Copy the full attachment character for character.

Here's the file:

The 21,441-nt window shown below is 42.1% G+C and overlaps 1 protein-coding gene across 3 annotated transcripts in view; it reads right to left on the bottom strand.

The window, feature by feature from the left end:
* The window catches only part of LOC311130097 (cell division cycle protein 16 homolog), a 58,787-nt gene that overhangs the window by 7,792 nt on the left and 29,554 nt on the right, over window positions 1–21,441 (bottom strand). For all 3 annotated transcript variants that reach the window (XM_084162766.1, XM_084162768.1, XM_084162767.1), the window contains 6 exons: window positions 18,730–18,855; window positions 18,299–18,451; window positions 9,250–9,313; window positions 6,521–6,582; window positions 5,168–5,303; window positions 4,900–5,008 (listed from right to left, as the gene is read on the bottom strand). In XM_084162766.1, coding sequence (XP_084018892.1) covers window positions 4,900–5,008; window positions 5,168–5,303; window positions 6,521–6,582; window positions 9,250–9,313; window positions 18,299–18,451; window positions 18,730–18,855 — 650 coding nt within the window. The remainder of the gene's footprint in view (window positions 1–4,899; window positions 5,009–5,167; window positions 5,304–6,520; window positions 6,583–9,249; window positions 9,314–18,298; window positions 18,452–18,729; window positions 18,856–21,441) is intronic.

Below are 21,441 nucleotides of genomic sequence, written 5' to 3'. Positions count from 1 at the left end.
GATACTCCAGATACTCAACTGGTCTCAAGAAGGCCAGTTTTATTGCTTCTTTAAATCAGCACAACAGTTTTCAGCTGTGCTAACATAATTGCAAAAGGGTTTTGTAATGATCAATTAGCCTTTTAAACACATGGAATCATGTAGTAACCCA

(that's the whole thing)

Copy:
The 21,441-nt window shown below is 42.1% G+C and overlaps 1 protein-coding gene across 3 annotated transcripts in view; it reads right to left on the bottom strand.

The window, feature by feature from the left end:
* The window catches only part of LOC311130097 (cell division cycle protein 16 homolog), a 58,787-nt gene that overhangs the window by 7,792 nt on the left and 29,554 nt on the right, over window positions 1–21,441 (bottom strand). For all 3 annotated transcript variants that reach the window (XM_084162766.1, XM_084162768.1, XM_084162767.1), the window contains 6 exons: window positions 18,730–18,855; window positions 18,299–18,451; window positions 9,250–9,313; window positions 6,521–6,582; window positions 5,168–5,303; window positions 4,900–5,008 (listed from right to left, as the gene is read on the bottom strand). In XM_084162766.1, coding sequence (XP_084018892.1) covers window positions 4,900–5,008; window positions 5,168–5,303; window positions 6,521–6,582; window positions 9,250–9,313; window positions 18,299–18,451; window positions 18,730–18,855 — 650 coding nt within the window. The remainder of the gene's footprint in view (window positions 1–4,899; window positions 5,009–5,167; window positions 5,304–6,520; window positions 6,583–9,249; window positions 9,314–18,298; window positions 18,452–18,729; window positions 18,856–21,441) is intronic.

Below are 21,441 nucleotides of genomic sequence, written 5' to 3'. Positions count from 1 at the left end.
GATACTCCAGATACTCAACTGGTCTCAAGAAGGCCAGTTTTATTGCTTCTTTAAATCAGCACAACAGTTTTCAGCTGTGCTAACATAATTGCAAAAGGGTTTTGTAATGATCAATTAGCCTTTTAAACACATGGAATCATGTAGTAACCCA